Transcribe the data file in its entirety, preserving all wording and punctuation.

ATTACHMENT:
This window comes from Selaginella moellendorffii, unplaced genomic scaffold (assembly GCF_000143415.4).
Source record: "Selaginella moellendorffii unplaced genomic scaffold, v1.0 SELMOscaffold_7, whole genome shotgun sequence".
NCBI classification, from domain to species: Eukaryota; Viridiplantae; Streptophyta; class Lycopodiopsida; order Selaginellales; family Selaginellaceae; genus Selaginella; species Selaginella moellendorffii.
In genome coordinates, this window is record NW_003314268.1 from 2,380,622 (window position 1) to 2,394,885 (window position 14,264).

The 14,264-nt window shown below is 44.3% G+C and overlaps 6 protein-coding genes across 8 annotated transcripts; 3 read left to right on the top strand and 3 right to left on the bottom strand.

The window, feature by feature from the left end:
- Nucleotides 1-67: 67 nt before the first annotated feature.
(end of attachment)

This window comes from Selaginella moellendorffii, unplaced genomic scaffold (assembly GCF_000143415.4).
Source record: "Selaginella moellendorffii unplaced genomic scaffold, v1.0 SELMOscaffold_7, whole genome shotgun sequence".
NCBI classification, from domain to species: Eukaryota; Viridiplantae; Streptophyta; class Lycopodiopsida; order Selaginellales; family Selaginellaceae; genus Selaginella; species Selaginella moellendorffii.
In genome coordinates, this window is record NW_003314268.1 from 2,380,622 (window position 1) to 2,394,885 (window position 14,264).

The 14,264-nt window shown below is 44.3% G+C and overlaps 6 protein-coding genes across 8 annotated transcripts; 3 read left to right on the top strand and 3 right to left on the bottom strand.

The window, feature by feature from the left end:
- Nucleotides 1-67: 67 nt before the first annotated feature.